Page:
I’m sure a lot of you have been wondering what this little game called “Undertale” is all about; I mean, practically everyone has been talking about it lately and it is one of the top rated games on Steam in this point in time. Well, if you don’t know what Undertale is, let me enlighten you on perhaps the most innovative and captivating game of this generation, and my personal favorite RPG ever.
See, you might think to just brush off a game like this because of its simple aesthetic. After all, it’s not the most graphically intensive game ever, but it doesn’t have to be. It uses a retro aesthetic with a unique art style that is so polished and well done. The sprite work in particular is fantastic, and although most enemy models are in black and white, it only adds to the brilliant art direction. Every single enemy is designed superbly and differently, giving each a very distinct feel. Plus, the characters you meet along the way are drawn in such a manner that makes them all pretty memorable. Take sans, my favorite character, for example. His goofy skeleton design is something I will never forget. Not to mention, virtually everything in this game, from a visual standpoint, is stylized, even to the point where there are various fonts, text speeds, and so on. This only harkens back to the one and only sans and his brother Papyrus, who have different fonts, text speeds, and sound effects, which makes them all the more interesting. Just by listening to the sound effects for different characters’ dialogues, you can easily determine their character and persona, even without any real voice acting. Although some screenshots kinda look dull in color, I assure you, Undertale is filled to the brink with a wide array of colors and different environments so no area feels boring to explore in. This is actually one of the few instances in an RPG where I simply walked around aimlessly getting immersed in the world because the atmosphere Undertale creates with both its visuals and soundtrack is unlike any other RPG to date. It’s hard to narrow down what’s so engrossing about Undertale because there’s just so much this game does well. I know I am getting way ahead of myself but every aspect of this title culminates into something amazing.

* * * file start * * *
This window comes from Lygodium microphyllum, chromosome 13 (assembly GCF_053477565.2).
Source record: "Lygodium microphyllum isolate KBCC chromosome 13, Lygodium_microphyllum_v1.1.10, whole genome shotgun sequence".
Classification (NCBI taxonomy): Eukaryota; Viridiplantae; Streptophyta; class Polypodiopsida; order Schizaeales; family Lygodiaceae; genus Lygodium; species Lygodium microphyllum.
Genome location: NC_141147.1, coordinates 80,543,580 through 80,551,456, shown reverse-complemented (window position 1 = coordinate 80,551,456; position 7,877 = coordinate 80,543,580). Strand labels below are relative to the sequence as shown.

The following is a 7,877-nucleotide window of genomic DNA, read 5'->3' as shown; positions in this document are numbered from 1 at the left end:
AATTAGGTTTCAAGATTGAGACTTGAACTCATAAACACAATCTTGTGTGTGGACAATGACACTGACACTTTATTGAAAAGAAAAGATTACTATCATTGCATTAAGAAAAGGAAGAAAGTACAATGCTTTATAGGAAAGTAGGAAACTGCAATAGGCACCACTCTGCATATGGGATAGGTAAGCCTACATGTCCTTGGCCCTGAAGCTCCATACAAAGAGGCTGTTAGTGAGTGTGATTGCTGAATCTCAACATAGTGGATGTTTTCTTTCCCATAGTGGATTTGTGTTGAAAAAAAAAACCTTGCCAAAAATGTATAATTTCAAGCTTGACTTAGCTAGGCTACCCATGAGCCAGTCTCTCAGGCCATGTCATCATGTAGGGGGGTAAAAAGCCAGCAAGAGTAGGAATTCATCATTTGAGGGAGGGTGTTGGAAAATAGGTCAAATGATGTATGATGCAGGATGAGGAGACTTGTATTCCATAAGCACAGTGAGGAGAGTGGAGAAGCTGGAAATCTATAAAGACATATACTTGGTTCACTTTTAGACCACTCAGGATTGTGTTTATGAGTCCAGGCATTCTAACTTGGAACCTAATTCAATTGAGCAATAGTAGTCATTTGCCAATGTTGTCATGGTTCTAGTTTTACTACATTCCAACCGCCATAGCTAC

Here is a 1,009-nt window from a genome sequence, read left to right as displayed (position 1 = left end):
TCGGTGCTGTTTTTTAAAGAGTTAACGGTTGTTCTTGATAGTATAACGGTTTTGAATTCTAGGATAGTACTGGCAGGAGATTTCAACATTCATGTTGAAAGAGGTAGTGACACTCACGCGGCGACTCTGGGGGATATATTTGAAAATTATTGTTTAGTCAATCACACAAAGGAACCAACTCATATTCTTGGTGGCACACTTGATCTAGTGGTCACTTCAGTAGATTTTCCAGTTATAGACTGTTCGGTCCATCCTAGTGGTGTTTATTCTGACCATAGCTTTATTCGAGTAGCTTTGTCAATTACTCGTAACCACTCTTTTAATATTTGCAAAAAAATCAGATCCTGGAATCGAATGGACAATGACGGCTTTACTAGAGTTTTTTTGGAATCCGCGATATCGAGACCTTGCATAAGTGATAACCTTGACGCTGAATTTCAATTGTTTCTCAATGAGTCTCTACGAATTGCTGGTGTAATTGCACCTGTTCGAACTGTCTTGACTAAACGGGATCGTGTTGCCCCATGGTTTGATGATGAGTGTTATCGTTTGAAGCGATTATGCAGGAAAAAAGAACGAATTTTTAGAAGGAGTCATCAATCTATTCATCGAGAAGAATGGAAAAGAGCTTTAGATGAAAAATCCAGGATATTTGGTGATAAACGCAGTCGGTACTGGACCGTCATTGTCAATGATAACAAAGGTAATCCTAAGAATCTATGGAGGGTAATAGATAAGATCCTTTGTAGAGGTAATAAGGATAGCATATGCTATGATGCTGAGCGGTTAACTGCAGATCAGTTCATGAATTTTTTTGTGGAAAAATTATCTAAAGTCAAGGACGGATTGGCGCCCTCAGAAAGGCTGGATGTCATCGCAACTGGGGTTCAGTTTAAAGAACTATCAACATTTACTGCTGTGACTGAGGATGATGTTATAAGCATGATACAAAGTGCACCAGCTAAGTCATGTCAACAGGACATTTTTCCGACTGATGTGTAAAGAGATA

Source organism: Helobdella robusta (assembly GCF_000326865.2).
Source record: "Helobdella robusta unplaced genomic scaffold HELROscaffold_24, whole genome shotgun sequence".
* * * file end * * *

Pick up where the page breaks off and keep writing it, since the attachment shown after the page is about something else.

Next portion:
The same can be said for its stellar soundtrack. This is, bar none, my favorite soundtrack of all time, perhaps next to Ori and the Blind Forest. Seriously, it’s wonderfully composed and its heavy emphasis on synth and percussion is so fitting for a game like this. There is not one piece that is bad, mediocre, or forgettable; I love every one of them. Every track is memorable and catchy, even the somber and emotional ones. As it stands, my favorites include the Ruins track, the Snowdin track, sans’ theme, and Nyeh Heh Heh. Undertale’s OST is so good that it will make you stop and take in all the sounds for a few seconds. To further add to this brilliant sound design, the sound effects are so satisfying and charming. It’s a weird thing to compliment, but these sound effects only add to the experience. The best example of this is probably, again, the sound effects for the different dialogues. In particular, sans’ dialogue sounds are hilariously goofy.